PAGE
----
preterite


Also found in: Thesaurus, Wikipedia.

past tense

The past tense is used to describe or indicate an action that began in the past. Depending on how we form the past tense, it might describe actions that happened or were completed in the past, were occurring at the same time as something else in the past, or continued to happen until or near the present time.
There are four forms of the Past Tense that can accomplish these tasks.
Continue reading...

pret·er·ite

or pret·er·it  (prĕt′ər-ĭt)
adj.
Of, relating to, or being the verb tense that describes a past action or state.
n.
1. The verb form expressing or describing a past action or condition.
2. A verb in the preterite form.

[Middle English, from Old French, from Latin (tempus) praeteritum, past (tense), neuter past participle of praeterīre, to go by : praeter, beyond, comparative of prae, before; see per in Indo-European roots + īre, to go; see ei- in Indo-European roots.]
American Heritage® Dictionary of the English Language, Fifth Edition. Copyright © 2016 by Houghton Mifflin Harcourt Publishing Company. Published by Houghton Mifflin Harcourt Publishing Company. All rights reserved.

preterite

(ˈprɛtərɪt) grammar or

preterit

n
1. (Grammar) a tense of verbs used to relate past action, formed in English by inflection of the verb, as jumped, swam
2. (Grammar) a verb in this tense
adj
(Grammar) denoting this tense
[C14: from Late Latin praeteritum (tempus) past (time, tense), from Latin praeterīre to go by, from preter- + īre to go]
Collins English Dictionary – Complete and Unabridged, 12th Edition 2014 © HarperCollins Publishers 1991, 1994, 1998, 2000, 2003, 2006, 2007, 2009, 2011, 2014
ThesaurusAntonymsRelated WordsSynonymsLegend:
Noun1.preterite - a term formerly used to refer to the simple past tense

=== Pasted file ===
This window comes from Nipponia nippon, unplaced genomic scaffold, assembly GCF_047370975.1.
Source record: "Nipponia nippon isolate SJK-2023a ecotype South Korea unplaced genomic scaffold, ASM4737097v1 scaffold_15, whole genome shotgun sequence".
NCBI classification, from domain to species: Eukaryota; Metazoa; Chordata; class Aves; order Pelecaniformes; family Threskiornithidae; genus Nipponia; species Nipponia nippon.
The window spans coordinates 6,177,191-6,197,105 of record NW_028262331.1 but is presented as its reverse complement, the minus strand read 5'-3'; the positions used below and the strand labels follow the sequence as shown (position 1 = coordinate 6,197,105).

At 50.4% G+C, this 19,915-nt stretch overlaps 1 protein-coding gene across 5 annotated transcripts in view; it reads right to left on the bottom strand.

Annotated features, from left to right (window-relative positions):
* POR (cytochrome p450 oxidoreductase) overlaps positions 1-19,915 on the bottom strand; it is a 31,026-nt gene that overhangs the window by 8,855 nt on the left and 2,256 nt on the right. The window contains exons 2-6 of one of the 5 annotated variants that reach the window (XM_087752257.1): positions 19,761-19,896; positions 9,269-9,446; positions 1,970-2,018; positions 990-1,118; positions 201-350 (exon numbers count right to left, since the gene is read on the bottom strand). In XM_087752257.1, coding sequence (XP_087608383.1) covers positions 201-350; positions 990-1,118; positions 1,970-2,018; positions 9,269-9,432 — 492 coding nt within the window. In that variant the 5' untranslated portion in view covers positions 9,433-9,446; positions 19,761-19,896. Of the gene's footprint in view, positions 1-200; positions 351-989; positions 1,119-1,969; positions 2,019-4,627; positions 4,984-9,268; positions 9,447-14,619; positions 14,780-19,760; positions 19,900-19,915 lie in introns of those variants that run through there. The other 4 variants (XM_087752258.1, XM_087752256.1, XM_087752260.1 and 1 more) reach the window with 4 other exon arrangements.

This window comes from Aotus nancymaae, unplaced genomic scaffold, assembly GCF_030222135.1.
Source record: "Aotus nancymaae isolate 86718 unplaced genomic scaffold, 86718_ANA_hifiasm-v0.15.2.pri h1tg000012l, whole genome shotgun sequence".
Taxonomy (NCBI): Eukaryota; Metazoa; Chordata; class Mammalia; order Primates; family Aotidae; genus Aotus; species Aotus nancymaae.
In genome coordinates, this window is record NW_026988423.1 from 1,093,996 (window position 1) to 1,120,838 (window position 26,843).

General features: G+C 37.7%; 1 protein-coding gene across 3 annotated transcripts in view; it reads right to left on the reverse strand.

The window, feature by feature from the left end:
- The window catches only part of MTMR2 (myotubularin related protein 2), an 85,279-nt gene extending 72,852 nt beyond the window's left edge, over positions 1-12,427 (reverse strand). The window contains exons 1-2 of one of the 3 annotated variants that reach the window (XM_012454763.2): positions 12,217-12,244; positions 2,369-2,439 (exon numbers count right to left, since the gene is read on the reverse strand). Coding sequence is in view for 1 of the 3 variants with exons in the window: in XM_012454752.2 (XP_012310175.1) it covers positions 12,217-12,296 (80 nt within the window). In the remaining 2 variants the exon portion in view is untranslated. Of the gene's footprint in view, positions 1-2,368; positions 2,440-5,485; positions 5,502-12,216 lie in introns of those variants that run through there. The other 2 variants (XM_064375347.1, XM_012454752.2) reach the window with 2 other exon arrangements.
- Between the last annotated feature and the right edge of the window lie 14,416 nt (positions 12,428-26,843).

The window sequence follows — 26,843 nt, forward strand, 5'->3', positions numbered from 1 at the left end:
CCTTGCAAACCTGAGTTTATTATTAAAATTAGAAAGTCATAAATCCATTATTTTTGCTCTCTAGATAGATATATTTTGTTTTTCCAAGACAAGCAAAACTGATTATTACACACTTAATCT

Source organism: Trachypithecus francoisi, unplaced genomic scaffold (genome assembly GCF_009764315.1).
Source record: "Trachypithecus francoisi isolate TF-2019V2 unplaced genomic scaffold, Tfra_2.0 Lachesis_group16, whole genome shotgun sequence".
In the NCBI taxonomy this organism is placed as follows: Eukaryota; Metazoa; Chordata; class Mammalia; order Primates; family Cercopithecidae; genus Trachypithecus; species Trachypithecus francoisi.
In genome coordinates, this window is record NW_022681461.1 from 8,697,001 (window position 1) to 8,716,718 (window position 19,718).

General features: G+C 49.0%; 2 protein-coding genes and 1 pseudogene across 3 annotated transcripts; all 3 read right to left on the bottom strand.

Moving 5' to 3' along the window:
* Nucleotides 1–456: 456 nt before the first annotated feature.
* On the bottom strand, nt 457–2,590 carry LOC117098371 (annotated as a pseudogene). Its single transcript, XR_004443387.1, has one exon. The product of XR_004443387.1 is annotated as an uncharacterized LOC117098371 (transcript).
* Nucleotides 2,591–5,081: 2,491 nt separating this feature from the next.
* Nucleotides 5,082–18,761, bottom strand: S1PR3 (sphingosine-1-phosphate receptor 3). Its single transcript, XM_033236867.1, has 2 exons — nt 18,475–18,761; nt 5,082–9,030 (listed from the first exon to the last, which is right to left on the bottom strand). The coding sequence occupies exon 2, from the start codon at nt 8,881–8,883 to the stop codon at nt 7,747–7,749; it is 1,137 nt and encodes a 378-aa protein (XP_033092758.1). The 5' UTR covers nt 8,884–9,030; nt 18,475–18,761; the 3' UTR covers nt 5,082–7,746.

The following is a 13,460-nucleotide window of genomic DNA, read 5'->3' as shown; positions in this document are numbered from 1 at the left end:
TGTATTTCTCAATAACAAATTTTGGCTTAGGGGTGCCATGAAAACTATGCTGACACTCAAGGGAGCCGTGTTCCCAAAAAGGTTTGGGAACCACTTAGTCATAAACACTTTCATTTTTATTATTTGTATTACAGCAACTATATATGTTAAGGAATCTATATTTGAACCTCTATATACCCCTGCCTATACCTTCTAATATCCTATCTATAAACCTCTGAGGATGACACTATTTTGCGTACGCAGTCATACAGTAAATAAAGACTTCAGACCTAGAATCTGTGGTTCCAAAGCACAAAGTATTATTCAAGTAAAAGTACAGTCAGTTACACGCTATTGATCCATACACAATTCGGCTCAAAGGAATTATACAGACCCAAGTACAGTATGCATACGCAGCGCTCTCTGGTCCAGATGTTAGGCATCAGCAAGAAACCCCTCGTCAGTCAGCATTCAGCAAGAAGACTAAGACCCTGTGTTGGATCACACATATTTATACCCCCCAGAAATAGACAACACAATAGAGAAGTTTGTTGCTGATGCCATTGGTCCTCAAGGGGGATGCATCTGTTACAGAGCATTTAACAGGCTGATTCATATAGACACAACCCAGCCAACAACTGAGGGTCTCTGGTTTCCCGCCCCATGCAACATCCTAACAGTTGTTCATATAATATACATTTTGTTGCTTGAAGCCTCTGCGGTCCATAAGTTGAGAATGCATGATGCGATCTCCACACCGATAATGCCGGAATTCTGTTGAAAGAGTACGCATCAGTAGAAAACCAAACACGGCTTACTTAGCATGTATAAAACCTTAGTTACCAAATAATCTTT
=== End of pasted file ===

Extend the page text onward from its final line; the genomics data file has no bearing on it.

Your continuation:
past tense, past - a verb tense that expresses actions or states in the past
Based on WordNet 3.0, Farlex clipart collection. © 2003-2012 Princeton University, Farlex Inc.
Translations
preterit
preteritum

preterite

[ˈpretərɪt] N (Ling) → pretérito m
Collins Spanish Dictionary - Complete and Unabridged 8th Edition 2005 © William Collins Sons & Co. Ltd. 1971, 1988 © HarperCollins Publishers 1992, 1993, 1996, 1997, 2000, 2003, 2005

preterite

[ˈpretərɪt] nprétérit m
Collins English/French Electronic Resource. © HarperCollins Publishers 2005

preterite

, (esp US) preterit
adj verbim Imperfekt; (in English) → im Präteritum; preterite formImperfekt-/Präteritumsform f; the preterite tensedas Imperfekt, das Präteritum
nImperfekt nt, → Präteritum nt; in the preteriteim Imperfekt/Präteritum
Collins German Dictionary – Complete and Unabridged 7th Edition 2005. © William Collins Sons & Co. Ltd. 1980 © HarperCollins Publishers 1991, 1997, 1999, 2004, 2005, 2007

preterite

[ˈprɛtrɪt] n(tempo) passato, preterito
Collins Italian Dictionary 1st Edition © HarperCollins Publishers 1995
References in periodicals archive ?
It is usually understood as a D preterite 3rd singular of abalu 'to dry up', plus a subordinating -u.
However, the authors show surprise that Catalan uses the present paradigm of anar 'to go' to form the preterite, when there exist in English many expressions like So he goes and drives into a fence, a dramatic or graphic use of the present tense to allude to past events.
This emphasis on the paradoxical flexibility and fixity of the past is both thematically and formally significant; the literary preterite tense used in this and most other realist novels constructs for the reader a contradictory sense of experiencing as present something that has ostensibly already happened, suggesting that the novel's events are already fixed in the past.
The presence of the perfect in the main clause, with preterite in the since clause represents the main pattern.
Or, even better, Why have we allowed the very futures of Latinidad to be colonized through an insistence on the narrative renderings of our stories, our lives, our Latinidades, in the preterite and imperfect tense of the historical imagination?
If Nicholas is simply reflecting on events, then the present tense interjections in the novel have no priority; they offer no point upon which to anchor the preterite. Past and present are not temporally distinct from each other in the world of the story.
In Spanish, data from a subset of Spanish infinitives (n = 511) taken from a Spanish database that contains over 175,000 word types (LEXESP; Sebastian-Galles, Marti, Carreiras, & Cuetos, 2000) revealed that 81% of the verbs were regular and 19% were irregular verbs in the Preterite.